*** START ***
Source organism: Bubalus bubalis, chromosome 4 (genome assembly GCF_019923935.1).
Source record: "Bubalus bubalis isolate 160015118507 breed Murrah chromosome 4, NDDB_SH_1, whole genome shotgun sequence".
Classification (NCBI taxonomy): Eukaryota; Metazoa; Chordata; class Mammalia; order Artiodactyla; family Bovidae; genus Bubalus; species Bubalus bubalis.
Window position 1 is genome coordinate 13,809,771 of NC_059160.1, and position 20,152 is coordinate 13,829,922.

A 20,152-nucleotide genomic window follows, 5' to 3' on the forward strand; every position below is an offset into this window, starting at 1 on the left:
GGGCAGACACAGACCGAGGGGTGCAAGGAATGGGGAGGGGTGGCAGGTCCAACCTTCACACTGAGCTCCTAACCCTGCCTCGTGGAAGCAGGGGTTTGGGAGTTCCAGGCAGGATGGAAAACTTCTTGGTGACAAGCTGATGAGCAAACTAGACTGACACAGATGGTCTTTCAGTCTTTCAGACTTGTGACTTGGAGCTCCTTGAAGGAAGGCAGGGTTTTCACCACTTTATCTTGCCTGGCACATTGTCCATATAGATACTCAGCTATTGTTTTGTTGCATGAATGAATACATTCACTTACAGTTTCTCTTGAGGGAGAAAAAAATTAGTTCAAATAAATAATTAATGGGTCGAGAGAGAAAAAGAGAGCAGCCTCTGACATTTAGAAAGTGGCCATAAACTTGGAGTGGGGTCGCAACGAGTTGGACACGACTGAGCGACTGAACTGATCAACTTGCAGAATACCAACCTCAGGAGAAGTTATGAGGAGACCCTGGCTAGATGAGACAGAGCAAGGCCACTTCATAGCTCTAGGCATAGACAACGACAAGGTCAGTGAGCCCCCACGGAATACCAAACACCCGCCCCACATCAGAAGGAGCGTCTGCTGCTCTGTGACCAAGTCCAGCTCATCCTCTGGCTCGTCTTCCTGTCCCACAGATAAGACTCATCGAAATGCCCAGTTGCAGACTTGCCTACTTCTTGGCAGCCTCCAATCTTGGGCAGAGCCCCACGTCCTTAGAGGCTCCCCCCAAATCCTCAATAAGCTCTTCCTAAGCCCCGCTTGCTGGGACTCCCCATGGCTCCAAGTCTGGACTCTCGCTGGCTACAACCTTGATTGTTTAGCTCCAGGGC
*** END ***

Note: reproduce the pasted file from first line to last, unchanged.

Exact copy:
Source organism: Bubalus bubalis, chromosome 4 (genome assembly GCF_019923935.1).
Source record: "Bubalus bubalis isolate 160015118507 breed Murrah chromosome 4, NDDB_SH_1, whole genome shotgun sequence".
Classification (NCBI taxonomy): Eukaryota; Metazoa; Chordata; class Mammalia; order Artiodactyla; family Bovidae; genus Bubalus; species Bubalus bubalis.
Window position 1 is genome coordinate 13,809,771 of NC_059160.1, and position 20,152 is coordinate 13,829,922.

A 20,152-nucleotide genomic window follows, 5' to 3' on the forward strand; every position below is an offset into this window, starting at 1 on the left:
GGGCAGACACAGACCGAGGGGTGCAAGGAATGGGGAGGGGTGGCAGGTCCAACCTTCACACTGAGCTCCTAACCCTGCCTCGTGGAAGCAGGGGTTTGGGAGTTCCAGGCAGGATGGAAAACTTCTTGGTGACAAGCTGATGAGCAAACTAGACTGACACAGATGGTCTTTCAGTCTTTCAGACTTGTGACTTGGAGCTCCTTGAAGGAAGGCAGGGTTTTCACCACTTTATCTTGCCTGGCACATTGTCCATATAGATACTCAGCTATTGTTTTGTTGCATGAATGAATACATTCACTTACAGTTTCTCTTGAGGGAGAAAAAAATTAGTTCAAATAAATAATTAATGGGTCGAGAGAGAAAAAGAGAGCAGCCTCTGACATTTAGAAAGTGGCCATAAACTTGGAGTGGGGTCGCAACGAGTTGGACACGACTGAGCGACTGAACTGATCAACTTGCAGAATACCAACCTCAGGAGAAGTTATGAGGAGACCCTGGCTAGATGAGACAGAGCAAGGCCACTTCATAGCTCTAGGCATAGACAACGACAAGGTCAGTGAGCCCCCACGGAATACCAAACACCCGCCCCACATCAGAAGGAGCGTCTGCTGCTCTGTGACCAAGTCCAGCTCATCCTCTGGCTCGTCTTCCTGTCCCACAGATAAGACTCATCGAAATGCCCAGTTGCAGACTTGCCTACTTCTTGGCAGCCTCCAATCTTGGGCAGAGCCCCACGTCCTTAGAGGCTCCCCCCAAATCCTCAATAAGCTCTTCCTAAGCCCCGCTTGCTGGGACTCCCCATGGCTCCAAGTCTGGACTCTCGCTGGCTACAACCTTGATTGTTTAGCTCCAGGGC